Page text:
Thomas, J., dissenting
ethnic societies has been the exception, not the rule. When it comes to "proportiona[l] represent[ation]" of ethnic groups, "few, if any, societies have ever approximated this description." D. Horowitz, Ethnic Groups in Conflict 677 (1985). "All multi-ethnic societies exhibit a tendency for ethnic groups to engage in different occupations, have different levels (and, often, types) of education, receive different incomes, and occupy a different place in the social hierarchy." Weiner, The Pursuit of Ethnic Equality Through Preferential Policies: A Comparative Public Policy Perspective, in From Independence to Statehood 64 (R. Goldmann & A. Wilson eds. 1984).
Racial imbalances do not always disfavor minorities. At various times in history, "racial or ethnic minorities . . . have owned or directed more than half of whole industries in particular nations." Sowell 8. These minorities "have included the Chinese in Malaysia, the Lebanese in West Africa, Greeks in the Ottoman Empire, Britons in Argentina, Belgians in Russia, Jews in Poland, and Spaniards in Chile—among many others." Ibid. (footnotes omitted). "In the seventeenth century Ottoman Empire," this phenomenon was seen in the palace itself, where the "medical staff consisted of 41 Jews and 21 Muslims." Ibid. And in our own country, for roughly a quarter-century now, over 70 percent of National Basketball Association players have been black. R. Lapchick, D. Donovan, E. Loomer, & L. Martinez, Institute for Diversity and Ethics in Sport, U. of Central Fla., The 2014 Racial and Gender Report Card: National Basketball Association 21 (June 24, 2014). To presume that these and all other measurable disparities are products of racial discrimination is to ignore the complexities of human existence.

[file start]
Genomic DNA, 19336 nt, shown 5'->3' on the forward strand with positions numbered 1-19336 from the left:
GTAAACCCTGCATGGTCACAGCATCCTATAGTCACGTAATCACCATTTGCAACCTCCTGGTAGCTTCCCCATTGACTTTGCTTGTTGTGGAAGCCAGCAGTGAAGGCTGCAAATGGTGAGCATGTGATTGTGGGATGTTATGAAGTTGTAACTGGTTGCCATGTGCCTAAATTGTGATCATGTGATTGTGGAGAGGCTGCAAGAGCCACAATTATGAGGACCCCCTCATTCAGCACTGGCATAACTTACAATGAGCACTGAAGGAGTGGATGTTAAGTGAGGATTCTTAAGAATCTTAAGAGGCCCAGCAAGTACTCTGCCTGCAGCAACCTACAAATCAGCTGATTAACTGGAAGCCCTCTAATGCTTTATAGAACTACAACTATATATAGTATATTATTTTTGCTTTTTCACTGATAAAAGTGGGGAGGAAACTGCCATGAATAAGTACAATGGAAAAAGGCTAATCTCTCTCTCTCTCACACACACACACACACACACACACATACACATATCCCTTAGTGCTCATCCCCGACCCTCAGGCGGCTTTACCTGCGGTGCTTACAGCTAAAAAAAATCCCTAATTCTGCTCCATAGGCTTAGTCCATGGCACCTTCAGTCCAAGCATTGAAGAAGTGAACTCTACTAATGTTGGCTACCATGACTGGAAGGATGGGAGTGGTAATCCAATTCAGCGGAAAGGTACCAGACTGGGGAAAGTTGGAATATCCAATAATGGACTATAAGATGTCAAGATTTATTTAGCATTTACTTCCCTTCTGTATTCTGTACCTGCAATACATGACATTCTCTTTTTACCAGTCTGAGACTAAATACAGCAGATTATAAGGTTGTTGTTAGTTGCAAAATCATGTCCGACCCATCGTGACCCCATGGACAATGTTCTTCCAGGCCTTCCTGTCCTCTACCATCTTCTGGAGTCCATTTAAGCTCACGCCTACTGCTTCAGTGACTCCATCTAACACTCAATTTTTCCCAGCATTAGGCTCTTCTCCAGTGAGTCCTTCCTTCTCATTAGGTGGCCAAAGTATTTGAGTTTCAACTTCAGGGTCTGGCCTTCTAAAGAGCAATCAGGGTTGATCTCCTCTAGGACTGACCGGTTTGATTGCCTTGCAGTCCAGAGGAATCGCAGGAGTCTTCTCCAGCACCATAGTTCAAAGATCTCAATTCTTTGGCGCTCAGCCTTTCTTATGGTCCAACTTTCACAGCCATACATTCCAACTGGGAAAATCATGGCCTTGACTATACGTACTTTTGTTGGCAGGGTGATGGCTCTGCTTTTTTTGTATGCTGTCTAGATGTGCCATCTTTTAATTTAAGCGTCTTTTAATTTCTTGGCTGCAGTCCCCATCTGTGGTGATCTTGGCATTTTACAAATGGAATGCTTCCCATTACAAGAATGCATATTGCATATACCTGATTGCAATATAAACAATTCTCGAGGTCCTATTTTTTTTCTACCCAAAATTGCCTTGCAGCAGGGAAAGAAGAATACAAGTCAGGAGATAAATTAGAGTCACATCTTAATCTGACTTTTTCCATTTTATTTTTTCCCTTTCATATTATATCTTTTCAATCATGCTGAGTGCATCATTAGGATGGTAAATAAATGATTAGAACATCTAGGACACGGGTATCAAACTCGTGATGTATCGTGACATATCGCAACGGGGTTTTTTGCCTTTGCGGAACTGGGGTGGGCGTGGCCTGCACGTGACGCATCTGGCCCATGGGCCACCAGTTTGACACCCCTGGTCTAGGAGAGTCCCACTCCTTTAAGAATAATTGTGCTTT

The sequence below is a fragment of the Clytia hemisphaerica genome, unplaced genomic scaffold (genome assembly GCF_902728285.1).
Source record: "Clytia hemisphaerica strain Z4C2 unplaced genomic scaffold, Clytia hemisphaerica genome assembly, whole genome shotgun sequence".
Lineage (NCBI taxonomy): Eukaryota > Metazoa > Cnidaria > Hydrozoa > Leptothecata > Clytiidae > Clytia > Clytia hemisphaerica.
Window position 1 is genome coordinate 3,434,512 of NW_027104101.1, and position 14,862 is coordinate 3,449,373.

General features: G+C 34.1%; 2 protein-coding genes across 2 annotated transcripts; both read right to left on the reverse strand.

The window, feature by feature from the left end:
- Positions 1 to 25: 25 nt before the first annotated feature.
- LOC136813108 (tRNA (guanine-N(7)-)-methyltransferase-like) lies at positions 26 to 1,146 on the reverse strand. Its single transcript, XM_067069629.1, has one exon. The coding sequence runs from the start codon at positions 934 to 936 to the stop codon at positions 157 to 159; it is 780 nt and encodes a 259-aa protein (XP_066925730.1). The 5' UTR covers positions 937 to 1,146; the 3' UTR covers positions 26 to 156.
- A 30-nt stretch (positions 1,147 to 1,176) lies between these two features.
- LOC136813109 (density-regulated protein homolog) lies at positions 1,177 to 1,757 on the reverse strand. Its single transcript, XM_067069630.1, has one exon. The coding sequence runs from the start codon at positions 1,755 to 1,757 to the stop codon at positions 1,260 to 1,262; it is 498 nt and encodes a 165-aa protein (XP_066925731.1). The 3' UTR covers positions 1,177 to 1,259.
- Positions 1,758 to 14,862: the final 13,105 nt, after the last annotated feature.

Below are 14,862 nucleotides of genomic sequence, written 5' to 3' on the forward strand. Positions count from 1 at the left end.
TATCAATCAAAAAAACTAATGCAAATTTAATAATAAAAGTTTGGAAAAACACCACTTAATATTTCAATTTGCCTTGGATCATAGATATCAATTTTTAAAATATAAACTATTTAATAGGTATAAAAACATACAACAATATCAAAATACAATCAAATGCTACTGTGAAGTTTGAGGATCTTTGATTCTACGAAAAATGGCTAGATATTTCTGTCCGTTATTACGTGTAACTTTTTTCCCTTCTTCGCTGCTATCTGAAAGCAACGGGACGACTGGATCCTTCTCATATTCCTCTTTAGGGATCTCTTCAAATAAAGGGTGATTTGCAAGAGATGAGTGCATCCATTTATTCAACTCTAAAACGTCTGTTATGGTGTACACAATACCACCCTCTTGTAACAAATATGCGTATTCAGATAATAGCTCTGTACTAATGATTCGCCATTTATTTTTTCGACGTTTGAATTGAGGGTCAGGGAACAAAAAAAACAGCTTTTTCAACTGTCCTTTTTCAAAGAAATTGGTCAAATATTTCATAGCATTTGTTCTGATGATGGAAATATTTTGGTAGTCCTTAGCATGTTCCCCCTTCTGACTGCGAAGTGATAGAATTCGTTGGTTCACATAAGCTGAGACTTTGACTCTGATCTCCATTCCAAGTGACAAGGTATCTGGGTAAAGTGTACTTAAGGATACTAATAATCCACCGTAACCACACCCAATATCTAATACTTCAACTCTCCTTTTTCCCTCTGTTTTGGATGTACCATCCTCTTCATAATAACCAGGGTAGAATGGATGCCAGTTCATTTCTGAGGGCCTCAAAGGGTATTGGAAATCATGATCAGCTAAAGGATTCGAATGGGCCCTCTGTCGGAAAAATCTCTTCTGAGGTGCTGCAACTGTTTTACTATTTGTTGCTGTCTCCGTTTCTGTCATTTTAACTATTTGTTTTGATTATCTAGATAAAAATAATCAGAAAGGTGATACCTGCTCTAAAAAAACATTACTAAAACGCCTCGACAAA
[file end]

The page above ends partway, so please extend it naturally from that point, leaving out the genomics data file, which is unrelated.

Yet, if disparate-impact liability is not based on this assumption and is instead simply a way to correct for imbalances that do not result from any unlawful conduct, it is even less justifiable. This Court has repeatedly reaf-